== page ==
The K-26 #6 standard turbocharger has been sent to Majestic Turbo of Waco, TX for rebuild, balance, and conversion to a larger K-27 compressor wheel.
This photo shows the prepared block with both balance shafts installed, before the water pump, oil pump were installed. I hope to display a nearly completed engine for the next update!
UPDATE January 23, 2001:
Upon inspection of the turbocharger, it seems that both the hot and cold sides of the turbo have been upgraded to K-27 #8 sized components. The hot side is actually a Turbonetics housing, while the cold side is a K-26 that has been machined to fit the larger compressor wheel and the intake port has been polished. The exhaust turbine has been clipped 10 degrees, and the center hub machined and polished into a shiny cone. Click on the thumbnails to view full-sized images.
Not counting an interruption from the pizza delivery man, a substantial amount of work was accomplished over about six hours. Chad believes that we may attempt putting the engine back into the car after one more night of work on the project. In this photo, Chad is preparing to install the timing belt:
The list of work done included the installation of various sensors, preparing the exhaust mainfold, installation of timing and balance shaft belts and rollers, engine mounting brackets, crankcase vapor recovery, several heat shields, and other minor assembly.
UPDATE January 29, 2001:
It had to be a balmy 45 degrees F outside when we began working on the engine for the third time this month! The goal was to finish as much as possible in preparation for our attempt at installing the motor the next time we meet, hopefully in less than a week. The turbo and related oil passages have been installed, and the exhaust manifold bolted onto the block and turbo. We were lacking the large exhaust gasket between the turbo flange and downpipe, so we made a loose fit and will install the gasket next time.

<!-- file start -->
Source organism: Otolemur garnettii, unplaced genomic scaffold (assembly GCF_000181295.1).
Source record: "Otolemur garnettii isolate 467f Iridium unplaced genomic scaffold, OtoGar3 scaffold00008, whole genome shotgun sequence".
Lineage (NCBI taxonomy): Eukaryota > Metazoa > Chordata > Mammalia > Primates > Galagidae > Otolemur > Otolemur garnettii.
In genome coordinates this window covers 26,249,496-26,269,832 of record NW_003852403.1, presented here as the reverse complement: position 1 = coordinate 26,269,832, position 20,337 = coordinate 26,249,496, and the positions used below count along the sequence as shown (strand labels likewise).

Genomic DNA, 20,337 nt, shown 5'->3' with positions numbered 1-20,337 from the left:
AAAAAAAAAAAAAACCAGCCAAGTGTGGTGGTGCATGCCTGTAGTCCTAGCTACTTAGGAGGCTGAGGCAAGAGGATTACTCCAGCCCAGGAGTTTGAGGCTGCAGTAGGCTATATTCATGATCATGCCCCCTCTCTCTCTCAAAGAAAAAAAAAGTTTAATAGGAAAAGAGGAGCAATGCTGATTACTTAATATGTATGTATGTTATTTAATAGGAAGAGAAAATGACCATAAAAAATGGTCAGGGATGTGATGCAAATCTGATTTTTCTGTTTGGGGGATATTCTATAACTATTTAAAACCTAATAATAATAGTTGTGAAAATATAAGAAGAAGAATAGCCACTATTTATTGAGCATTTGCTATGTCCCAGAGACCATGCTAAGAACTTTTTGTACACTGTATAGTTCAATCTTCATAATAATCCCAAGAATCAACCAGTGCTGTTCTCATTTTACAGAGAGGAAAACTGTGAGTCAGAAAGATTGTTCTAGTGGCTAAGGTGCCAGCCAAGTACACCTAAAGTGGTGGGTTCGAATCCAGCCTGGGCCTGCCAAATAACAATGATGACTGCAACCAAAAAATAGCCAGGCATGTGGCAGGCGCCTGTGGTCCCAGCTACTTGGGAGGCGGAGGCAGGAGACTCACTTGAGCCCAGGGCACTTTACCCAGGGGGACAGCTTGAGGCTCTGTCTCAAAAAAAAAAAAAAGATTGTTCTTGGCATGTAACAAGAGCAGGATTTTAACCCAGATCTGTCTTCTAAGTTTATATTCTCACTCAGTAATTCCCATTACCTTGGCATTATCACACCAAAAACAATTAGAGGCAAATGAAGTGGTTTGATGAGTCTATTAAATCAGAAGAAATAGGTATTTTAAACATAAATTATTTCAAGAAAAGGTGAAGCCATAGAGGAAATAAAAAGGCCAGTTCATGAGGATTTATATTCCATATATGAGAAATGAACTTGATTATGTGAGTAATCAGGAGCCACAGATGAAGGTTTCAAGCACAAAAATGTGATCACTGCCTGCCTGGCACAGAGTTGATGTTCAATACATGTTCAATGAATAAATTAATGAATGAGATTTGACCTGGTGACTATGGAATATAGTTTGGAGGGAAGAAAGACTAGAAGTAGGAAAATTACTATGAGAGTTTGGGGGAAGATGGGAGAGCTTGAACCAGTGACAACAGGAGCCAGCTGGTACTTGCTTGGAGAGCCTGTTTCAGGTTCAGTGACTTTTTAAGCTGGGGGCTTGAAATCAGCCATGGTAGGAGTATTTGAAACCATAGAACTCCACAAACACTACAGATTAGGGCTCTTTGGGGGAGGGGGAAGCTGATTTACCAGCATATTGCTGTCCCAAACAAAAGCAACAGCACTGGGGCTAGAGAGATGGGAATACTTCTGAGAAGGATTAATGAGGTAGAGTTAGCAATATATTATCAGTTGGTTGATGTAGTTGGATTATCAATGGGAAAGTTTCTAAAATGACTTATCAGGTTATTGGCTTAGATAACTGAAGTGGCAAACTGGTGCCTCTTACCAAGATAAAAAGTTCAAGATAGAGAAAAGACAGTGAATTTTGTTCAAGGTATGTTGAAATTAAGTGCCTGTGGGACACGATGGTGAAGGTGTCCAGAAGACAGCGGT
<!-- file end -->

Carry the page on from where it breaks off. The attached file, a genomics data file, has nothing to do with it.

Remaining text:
Here are a couple of photos of the turbocharger work-in-progress: Click on the thumbnails to view full-sized images.
UPDATE February 6, 2001:
The first of two nights in a row, we finally re-installed the engine into the chassis. It took a little muscle and patience to get the block and bell housing aligned, but with persistance and 40 minutes or so of wrestling, the engine was secured. I removed the CV joints and axles in preparation for a good cleaning tomorrow. Chad reattached the vital hoses and wiring. Click on the image below to view full-sized.
UPDATE February 7, 2001:
The CV joints have been cleaned and re-packed with fresh grease, new boots installed, and joints/axles reinstalled in the car. Chad installed most of the remaining heater hoses, intercooler, nose, alternator, idle air controller, and several sensors. He plans on installing the intake manifold next, and I suspect the radiator and main cooling hoses are to be installed soon thereafter. Here are a couple shots of our progress for the night.
UPDATE February 20, 2001:
Chad and I got a late start tonight, but still managed to put in a good 3.5 hours worth of work on the car. The starter and starter/alternator wiring have been installed, the clutch slave cylinder mounted, radiator installed, radiator fans attached, several more coolant hoses attached, and most of the heat shields were installed. Chad also mounted the wastegate pipe. The work isn't all that "apparant" when looking at the car from a distance, so there are no photos this time around!